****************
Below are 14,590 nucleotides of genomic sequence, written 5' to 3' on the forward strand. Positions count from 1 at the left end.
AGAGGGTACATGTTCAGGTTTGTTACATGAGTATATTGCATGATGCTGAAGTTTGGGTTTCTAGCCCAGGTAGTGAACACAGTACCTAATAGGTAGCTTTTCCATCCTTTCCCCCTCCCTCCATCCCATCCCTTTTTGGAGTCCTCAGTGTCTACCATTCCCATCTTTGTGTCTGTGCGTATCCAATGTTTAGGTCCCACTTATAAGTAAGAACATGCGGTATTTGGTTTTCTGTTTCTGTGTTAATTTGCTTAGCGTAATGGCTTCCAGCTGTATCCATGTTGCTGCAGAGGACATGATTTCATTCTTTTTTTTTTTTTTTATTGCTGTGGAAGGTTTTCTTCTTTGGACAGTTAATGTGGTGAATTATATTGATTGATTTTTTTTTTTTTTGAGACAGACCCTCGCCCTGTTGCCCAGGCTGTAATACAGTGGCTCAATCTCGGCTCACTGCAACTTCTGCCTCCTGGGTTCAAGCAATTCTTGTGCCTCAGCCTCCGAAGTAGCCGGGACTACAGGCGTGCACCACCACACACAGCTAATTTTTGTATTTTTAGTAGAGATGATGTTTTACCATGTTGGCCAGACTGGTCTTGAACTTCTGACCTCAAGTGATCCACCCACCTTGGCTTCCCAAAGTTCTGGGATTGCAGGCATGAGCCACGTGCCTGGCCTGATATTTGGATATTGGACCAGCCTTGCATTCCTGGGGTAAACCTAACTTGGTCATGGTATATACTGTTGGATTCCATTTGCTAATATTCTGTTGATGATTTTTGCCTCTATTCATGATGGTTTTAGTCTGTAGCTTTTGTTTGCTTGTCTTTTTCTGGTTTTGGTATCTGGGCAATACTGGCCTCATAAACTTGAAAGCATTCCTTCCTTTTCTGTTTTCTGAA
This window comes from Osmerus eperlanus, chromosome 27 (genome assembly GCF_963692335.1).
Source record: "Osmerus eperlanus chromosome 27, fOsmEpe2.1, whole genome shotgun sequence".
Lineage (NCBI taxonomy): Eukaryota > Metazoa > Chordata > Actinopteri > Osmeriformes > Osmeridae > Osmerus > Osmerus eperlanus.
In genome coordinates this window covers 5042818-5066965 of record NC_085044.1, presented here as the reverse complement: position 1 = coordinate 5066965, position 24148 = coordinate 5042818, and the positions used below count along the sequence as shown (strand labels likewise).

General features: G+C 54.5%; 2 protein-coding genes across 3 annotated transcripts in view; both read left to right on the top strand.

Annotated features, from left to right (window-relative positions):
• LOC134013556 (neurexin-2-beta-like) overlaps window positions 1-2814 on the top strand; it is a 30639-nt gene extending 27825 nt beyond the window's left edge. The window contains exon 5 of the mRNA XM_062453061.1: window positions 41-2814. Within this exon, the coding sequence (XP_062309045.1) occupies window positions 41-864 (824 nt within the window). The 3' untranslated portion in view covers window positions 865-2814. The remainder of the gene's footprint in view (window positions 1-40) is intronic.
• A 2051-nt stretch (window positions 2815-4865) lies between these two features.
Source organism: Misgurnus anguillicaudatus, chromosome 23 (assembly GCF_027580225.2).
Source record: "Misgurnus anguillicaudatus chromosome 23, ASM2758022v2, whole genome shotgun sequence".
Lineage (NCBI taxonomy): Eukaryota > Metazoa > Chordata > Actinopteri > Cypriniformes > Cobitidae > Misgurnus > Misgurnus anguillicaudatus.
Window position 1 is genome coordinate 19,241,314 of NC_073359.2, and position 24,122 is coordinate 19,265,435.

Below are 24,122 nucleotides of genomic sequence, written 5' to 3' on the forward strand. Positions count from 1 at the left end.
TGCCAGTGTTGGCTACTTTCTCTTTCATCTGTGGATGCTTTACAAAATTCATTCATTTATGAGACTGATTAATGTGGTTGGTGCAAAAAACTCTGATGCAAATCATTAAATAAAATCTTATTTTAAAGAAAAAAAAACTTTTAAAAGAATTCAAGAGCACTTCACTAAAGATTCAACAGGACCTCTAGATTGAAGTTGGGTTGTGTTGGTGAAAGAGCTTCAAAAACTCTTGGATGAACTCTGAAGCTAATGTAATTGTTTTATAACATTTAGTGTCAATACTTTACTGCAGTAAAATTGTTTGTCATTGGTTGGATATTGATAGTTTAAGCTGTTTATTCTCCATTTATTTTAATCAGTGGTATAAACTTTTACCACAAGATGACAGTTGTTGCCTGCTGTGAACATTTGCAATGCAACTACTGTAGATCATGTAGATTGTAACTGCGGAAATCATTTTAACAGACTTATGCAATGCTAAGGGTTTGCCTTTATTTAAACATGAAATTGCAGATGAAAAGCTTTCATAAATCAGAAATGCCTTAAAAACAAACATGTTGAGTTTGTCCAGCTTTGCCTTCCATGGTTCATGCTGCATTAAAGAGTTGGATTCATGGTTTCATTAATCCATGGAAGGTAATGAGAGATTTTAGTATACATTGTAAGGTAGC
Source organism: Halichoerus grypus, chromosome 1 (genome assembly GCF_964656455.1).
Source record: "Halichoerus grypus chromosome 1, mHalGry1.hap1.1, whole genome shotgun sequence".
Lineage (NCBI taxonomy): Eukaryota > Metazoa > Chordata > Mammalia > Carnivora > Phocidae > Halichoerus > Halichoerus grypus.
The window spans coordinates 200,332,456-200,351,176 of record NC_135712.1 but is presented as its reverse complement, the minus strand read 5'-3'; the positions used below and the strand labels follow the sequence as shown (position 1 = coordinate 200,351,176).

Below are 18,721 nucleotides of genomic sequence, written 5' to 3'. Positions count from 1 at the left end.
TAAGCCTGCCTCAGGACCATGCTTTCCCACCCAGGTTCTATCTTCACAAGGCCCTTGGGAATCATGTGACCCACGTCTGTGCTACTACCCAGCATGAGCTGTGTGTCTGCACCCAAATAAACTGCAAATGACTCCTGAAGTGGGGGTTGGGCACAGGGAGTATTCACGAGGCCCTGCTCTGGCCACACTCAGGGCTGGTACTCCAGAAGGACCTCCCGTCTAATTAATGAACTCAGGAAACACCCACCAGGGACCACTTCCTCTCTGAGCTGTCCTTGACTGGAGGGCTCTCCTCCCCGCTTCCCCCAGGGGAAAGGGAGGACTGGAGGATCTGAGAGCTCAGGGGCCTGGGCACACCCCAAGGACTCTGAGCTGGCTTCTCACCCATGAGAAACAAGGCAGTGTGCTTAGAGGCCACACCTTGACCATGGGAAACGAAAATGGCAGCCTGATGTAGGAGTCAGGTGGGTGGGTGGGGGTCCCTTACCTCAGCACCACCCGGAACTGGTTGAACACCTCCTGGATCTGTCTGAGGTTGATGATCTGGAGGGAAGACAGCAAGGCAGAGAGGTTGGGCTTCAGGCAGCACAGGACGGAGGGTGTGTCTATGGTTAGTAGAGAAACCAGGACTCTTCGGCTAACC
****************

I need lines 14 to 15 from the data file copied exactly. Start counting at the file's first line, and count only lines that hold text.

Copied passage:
Window position 1 is genome coordinate 19,241,314 of NC_073359.2, and position 24,122 is coordinate 19,265,435.

Below are 24,122 nucleotides of genomic sequence, written 5' to 3' on the forward strand. Positions count from 1 at the left end.